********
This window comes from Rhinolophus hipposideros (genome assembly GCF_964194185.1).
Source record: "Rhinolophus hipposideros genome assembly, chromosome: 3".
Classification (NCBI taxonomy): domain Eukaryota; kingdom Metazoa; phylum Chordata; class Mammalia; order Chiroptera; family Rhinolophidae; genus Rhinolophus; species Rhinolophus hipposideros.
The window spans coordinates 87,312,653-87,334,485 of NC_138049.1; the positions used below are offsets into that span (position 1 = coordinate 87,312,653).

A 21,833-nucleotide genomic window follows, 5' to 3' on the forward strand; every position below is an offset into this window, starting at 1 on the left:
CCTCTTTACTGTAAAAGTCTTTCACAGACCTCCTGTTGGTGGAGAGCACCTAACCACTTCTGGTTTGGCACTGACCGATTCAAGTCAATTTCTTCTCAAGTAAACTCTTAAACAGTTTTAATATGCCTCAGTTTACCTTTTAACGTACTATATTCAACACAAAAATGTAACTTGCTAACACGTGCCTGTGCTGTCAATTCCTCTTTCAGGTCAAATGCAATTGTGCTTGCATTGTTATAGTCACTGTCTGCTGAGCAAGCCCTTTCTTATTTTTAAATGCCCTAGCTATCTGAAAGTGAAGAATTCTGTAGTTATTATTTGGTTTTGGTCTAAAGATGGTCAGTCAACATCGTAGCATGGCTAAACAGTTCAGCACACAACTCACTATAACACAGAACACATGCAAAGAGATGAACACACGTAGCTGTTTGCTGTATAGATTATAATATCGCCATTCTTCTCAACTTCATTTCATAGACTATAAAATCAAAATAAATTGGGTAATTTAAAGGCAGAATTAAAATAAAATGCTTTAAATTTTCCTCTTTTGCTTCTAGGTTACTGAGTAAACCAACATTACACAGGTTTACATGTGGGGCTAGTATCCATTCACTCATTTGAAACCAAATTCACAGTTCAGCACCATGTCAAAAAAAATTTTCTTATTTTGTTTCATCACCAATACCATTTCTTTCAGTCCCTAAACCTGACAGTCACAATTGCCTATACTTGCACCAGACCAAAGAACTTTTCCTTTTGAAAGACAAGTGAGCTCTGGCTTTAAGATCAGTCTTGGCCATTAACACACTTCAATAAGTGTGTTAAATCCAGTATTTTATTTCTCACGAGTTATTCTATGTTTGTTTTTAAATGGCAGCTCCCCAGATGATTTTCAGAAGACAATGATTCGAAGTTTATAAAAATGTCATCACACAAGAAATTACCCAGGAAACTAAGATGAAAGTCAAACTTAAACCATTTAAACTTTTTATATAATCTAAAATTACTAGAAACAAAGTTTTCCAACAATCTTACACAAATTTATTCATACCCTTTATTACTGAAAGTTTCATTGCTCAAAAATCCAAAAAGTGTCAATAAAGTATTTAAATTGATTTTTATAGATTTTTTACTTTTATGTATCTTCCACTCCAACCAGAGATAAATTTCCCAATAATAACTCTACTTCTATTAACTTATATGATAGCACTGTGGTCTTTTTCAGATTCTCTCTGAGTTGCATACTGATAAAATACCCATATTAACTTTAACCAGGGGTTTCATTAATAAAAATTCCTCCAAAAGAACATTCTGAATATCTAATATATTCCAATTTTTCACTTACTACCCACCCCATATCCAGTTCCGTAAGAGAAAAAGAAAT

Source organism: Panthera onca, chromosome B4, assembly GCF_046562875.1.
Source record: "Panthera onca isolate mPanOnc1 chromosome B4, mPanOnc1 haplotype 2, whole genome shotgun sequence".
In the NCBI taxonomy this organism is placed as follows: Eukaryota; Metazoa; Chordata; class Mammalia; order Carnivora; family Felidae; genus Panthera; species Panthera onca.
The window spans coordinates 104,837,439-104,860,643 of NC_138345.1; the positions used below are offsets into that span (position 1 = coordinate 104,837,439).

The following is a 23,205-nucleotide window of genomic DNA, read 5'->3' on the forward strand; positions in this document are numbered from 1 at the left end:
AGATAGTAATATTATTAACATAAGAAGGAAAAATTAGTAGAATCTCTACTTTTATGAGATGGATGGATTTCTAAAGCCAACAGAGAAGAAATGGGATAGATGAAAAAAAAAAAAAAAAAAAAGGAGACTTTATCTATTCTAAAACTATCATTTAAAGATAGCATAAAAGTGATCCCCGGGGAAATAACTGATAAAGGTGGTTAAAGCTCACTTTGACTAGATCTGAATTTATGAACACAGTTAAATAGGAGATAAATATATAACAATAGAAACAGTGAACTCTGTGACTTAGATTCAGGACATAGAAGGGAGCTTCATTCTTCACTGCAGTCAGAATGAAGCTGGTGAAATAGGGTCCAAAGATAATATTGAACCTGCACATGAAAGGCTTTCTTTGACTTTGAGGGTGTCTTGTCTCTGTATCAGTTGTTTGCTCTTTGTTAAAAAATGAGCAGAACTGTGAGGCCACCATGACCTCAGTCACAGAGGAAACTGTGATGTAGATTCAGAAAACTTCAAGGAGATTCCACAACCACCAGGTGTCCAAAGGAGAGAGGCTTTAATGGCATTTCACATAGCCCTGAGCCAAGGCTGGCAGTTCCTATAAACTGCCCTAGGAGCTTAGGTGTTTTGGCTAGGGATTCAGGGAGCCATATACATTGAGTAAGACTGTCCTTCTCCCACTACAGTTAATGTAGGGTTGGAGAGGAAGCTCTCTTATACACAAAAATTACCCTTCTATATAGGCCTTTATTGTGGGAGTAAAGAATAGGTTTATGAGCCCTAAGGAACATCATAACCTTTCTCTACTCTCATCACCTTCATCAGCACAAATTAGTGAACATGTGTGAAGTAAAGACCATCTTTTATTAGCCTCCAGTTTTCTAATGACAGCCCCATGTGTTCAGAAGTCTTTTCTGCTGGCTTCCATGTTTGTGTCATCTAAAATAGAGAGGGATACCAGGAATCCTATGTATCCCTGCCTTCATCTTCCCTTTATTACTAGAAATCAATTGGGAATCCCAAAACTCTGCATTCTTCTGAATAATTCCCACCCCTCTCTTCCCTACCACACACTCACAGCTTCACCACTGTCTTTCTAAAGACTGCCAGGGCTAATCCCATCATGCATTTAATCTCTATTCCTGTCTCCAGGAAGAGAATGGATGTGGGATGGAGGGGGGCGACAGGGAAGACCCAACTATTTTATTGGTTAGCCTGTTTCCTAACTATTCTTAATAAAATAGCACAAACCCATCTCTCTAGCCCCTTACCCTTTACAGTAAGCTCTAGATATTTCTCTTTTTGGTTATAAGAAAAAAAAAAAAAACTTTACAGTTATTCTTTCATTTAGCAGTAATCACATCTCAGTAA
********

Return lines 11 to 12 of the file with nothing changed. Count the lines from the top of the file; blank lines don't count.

The following is a 23,205-nucleotide window of genomic DNA, read 5'->3' on the forward strand; positions in this document are numbered from 1 at the left end:
AGATAGTAATATTATTAACATAAGAAGGAAAAATTAGTAGAATCTCTACTTTTATGAGATGGATGGATTTCTAAAGCCAACAGAGAAGAAATGGGATAGATGAAAAAAAAAAAAAAAAAAAAGGAGACTTTATCTATTCTAAAACTATCATTTAAAGATAGCATAAAAGTGATCCCCGGGGAAATAACTGATAAAGGTGGTTAAAGCTCACTTTGACTAGATCTGAATTTATGAACACAGTTAAATAGGAGATAAATATATAACAATAGAAACAGTGAACTCTGTGACTTAGATTCAGGACATAGAAGGGAGCTTCATTCTTCACTGCAGTCAGAATGAAGCTGGTGAAATAGGGTCCAAAGATAATATTGAACCTGCACATGAAAGGCTTTCTTTGACTTTGAGGGTGTCTTGTCTCTGTATCAGTTGTTTGCTCTTTGTTAAAAAATGAGCAGAACTGTGAGGCCACCATGACCTCAGTCACAGAGGAAACTGTGATGTAGATTCAGAAAACTTCAAGGAGATTCCACAACCACCAGGTGTCCAAAGGAGAGAGGCTTTAATGGCATTTCACATAGCCCTGAGCCAAGGCTGGCAGTTCCTATAAACTGCCCTAGGAGCTTAGGTGTTTTGGCTAGGGATTCAGGGAGCCATATACATTGAGTAAGACTGTCCTTCTCCCACTACAGTTAATGTAGGGTTGGAGAGGAAGCTCTCTTATACACAAAAATTACCCTTCTATATAGGCCTTTATTGTGGGAGTAAAGAATAGGTTTATGAGCCCTAAGGAACATCATAACCTTTCTCTACTCTCATCACCTTCATCAGCACAAATTAGTGAACATGTGTGAAGTAAAGACCATCTTTTATTAGCCTCCAGTTTTCTAATGACAGCCCCATGTGTTCAGAAGTCTTTTCTGCTGGCTTCCATGTTTGTGTCATCTAAAATAGAGAGGGATACCAGGAATCCTATGTATCCCTGCCTTCATCTTCCCTTTATTACTAGAAATCAATTGGGAATCCCAAAACTCTGCATTCTTCTGAATAATTCCCACCCCTCTCTTCCCTACCACACACTCACAGCTTCACCACTGTCTTTCTAAAGACTGCCAGGGCTAATCCCATCATGCATTTAATCTCTATTCCTGTCTCCAGGAAGAGAATGGATGTGGGATGGAGGGGGGCGACAGGGAAGACCCAACTATTTTATTGGTTAGCCTGTTTCCTAACTATTCTTAATAAAATAGCACAAACCCATCTCTCTAGCCCCTTACCCTTTACAGTAAGCTCTAGATATTTCTCTTTTTGGTTATAAGAAAAAAAAAAAAAACTTTACAGTTATTCTTTCATTTAGCAGTAATCACATCTCAGTAA